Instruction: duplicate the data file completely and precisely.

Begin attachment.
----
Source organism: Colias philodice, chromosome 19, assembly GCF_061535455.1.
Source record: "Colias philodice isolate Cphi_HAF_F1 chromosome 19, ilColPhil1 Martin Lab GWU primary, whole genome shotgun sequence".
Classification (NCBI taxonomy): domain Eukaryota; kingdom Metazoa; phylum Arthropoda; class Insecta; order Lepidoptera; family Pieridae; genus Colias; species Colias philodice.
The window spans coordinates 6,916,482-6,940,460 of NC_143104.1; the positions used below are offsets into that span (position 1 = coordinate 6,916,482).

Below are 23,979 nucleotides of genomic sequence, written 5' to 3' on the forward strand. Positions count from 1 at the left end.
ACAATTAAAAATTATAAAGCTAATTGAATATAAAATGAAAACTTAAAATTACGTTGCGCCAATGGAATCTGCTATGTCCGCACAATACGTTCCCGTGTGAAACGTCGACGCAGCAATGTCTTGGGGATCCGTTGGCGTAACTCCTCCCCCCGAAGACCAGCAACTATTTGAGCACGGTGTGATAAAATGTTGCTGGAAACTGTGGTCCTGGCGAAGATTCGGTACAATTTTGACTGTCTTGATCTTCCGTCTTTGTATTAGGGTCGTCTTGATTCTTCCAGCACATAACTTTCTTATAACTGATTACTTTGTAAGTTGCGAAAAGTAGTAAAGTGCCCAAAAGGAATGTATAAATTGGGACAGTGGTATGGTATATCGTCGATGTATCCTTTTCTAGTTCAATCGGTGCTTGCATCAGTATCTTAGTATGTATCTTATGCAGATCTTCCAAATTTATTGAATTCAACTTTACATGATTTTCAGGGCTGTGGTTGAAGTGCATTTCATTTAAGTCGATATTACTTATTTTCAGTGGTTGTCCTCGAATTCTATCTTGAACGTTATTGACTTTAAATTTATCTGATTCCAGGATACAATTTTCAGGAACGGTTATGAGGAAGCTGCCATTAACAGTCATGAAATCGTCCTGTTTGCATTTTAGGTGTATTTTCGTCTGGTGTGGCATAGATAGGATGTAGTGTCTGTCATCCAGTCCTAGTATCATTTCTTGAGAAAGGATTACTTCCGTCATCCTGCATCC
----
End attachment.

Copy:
Source organism: Colias philodice, chromosome 19, assembly GCF_061535455.1.
Source record: "Colias philodice isolate Cphi_HAF_F1 chromosome 19, ilColPhil1 Martin Lab GWU primary, whole genome shotgun sequence".
Classification (NCBI taxonomy): domain Eukaryota; kingdom Metazoa; phylum Arthropoda; class Insecta; order Lepidoptera; family Pieridae; genus Colias; species Colias philodice.
The window spans coordinates 6,916,482-6,940,460 of NC_143104.1; the positions used below are offsets into that span (position 1 = coordinate 6,916,482).

Below are 23,979 nucleotides of genomic sequence, written 5' to 3' on the forward strand. Positions count from 1 at the left end.
ACAATTAAAAATTATAAAGCTAATTGAATATAAAATGAAAACTTAAAATTACGTTGCGCCAATGGAATCTGCTATGTCCGCACAATACGTTCCCGTGTGAAACGTCGACGCAGCAATGTCTTGGGGATCCGTTGGCGTAACTCCTCCCCCCGAAGACCAGCAACTATTTGAGCACGGTGTGATAAAATGTTGCTGGAAACTGTGGTCCTGGCGAAGATTCGGTACAATTTTGACTGTCTTGATCTTCCGTCTTTGTATTAGGGTCGTCTTGATTCTTCCAGCACATAACTTTCTTATAACTGATTACTTTGTAAGTTGCGAAAAGTAGTAAAGTGCCCAAAAGGAATGTATAAATTGGGACAGTGGTATGGTATATCGTCGATGTATCCTTTTCTAGTTCAATCGGTGCTTGCATCAGTATCTTAGTATGTATCTTATGCAGATCTTCCAAATTTATTGAATTCAACTTTACATGATTTTCAGGGCTGTGGTTGAAGTGCATTTCATTTAAGTCGATATTACTTATTTTCAGTGGTTGTCCTCGAATTCTATCTTGAACGTTATTGACTTTAAATTTATCTGATTCCAGGATACAATTTTCAGGAACGGTTATGAGGAAGCTGCCATTAACAGTCATGAAATCGTCCTGTTTGCATTTTAGGTGTATTTTCGTCTGGTGTGGCATAGATAGGATGTAGTGTCTGTCATCCAGTCCTAGTATCATTTCTTGAGAAAGGATTACTTCCGTCATCCTGCATCC